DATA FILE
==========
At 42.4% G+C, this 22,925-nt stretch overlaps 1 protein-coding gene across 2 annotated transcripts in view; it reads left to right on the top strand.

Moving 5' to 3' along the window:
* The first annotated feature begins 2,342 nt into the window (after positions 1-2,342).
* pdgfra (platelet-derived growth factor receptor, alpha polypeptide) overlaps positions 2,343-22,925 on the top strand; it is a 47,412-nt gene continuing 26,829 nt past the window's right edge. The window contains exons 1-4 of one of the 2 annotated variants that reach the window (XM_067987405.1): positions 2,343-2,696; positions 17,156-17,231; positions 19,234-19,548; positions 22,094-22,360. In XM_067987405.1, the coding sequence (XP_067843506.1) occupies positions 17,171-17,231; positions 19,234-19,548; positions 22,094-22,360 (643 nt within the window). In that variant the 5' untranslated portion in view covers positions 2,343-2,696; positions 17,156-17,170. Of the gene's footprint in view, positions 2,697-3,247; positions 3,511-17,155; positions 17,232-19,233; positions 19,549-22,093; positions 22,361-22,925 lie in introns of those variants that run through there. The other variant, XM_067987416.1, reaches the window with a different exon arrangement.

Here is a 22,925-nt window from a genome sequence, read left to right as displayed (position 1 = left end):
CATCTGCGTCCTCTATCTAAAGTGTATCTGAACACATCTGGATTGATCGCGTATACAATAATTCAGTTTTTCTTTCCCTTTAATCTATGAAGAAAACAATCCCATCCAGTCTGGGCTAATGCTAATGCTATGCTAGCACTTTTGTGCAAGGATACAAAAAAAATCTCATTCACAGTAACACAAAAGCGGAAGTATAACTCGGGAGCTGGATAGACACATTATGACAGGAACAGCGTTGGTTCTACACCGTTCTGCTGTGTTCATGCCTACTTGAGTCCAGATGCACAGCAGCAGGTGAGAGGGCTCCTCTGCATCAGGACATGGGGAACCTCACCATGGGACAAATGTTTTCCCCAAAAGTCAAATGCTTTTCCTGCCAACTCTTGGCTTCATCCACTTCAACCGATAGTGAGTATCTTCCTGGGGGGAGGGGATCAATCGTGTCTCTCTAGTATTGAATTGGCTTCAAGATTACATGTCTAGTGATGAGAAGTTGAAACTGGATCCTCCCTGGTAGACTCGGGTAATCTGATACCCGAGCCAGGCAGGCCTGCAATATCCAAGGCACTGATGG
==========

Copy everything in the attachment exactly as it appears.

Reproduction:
At 42.4% G+C, this 22,925-nt stretch overlaps 1 protein-coding gene across 2 annotated transcripts in view; it reads left to right on the top strand.

Moving 5' to 3' along the window:
* The first annotated feature begins 2,342 nt into the window (after positions 1-2,342).
* pdgfra (platelet-derived growth factor receptor, alpha polypeptide) overlaps positions 2,343-22,925 on the top strand; it is a 47,412-nt gene continuing 26,829 nt past the window's right edge. The window contains exons 1-4 of one of the 2 annotated variants that reach the window (XM_067987405.1): positions 2,343-2,696; positions 17,156-17,231; positions 19,234-19,548; positions 22,094-22,360. In XM_067987405.1, the coding sequence (XP_067843506.1) occupies positions 17,171-17,231; positions 19,234-19,548; positions 22,094-22,360 (643 nt within the window). In that variant the 5' untranslated portion in view covers positions 2,343-2,696; positions 17,156-17,170. Of the gene's footprint in view, positions 2,697-3,247; positions 3,511-17,155; positions 17,232-19,233; positions 19,549-22,093; positions 22,361-22,925 lie in introns of those variants that run through there. The other variant, XM_067987416.1, reaches the window with a different exon arrangement.

Here is a 22,925-nt window from a genome sequence, read left to right as displayed (position 1 = left end):
CATCTGCGTCCTCTATCTAAAGTGTATCTGAACACATCTGGATTGATCGCGTATACAATAATTCAGTTTTTCTTTCCCTTTAATCTATGAAGAAAACAATCCCATCCAGTCTGGGCTAATGCTAATGCTATGCTAGCACTTTTGTGCAAGGATACAAAAAAAATCTCATTCACAGTAACACAAAAGCGGAAGTATAACTCGGGAGCTGGATAGACACATTATGACAGGAACAGCGTTGGTTCTACACCGTTCTGCTGTGTTCATGCCTACTTGAGTCCAGATGCACAGCAGCAGGTGAGAGGGCTCCTCTGCATCAGGACATGGGGAACCTCACCATGGGACAAATGTTTTCCCCAAAAGTCAAATGCTTTTCCTGCCAACTCTTGGCTTCATCCACTTCAACCGATAGTGAGTATCTTCCTGGGGGGAGGGGATCAATCGTGTCTCTCTAGTATTGAATTGGCTTCAAGATTACATGTCTAGTGATGAGAAGTTGAAACTGGATCCTCCCTGGTAGACTCGGGTAATCTGATACCCGAGCCAGGCAGGCCTGCAATATCCAAGGCACTGATGG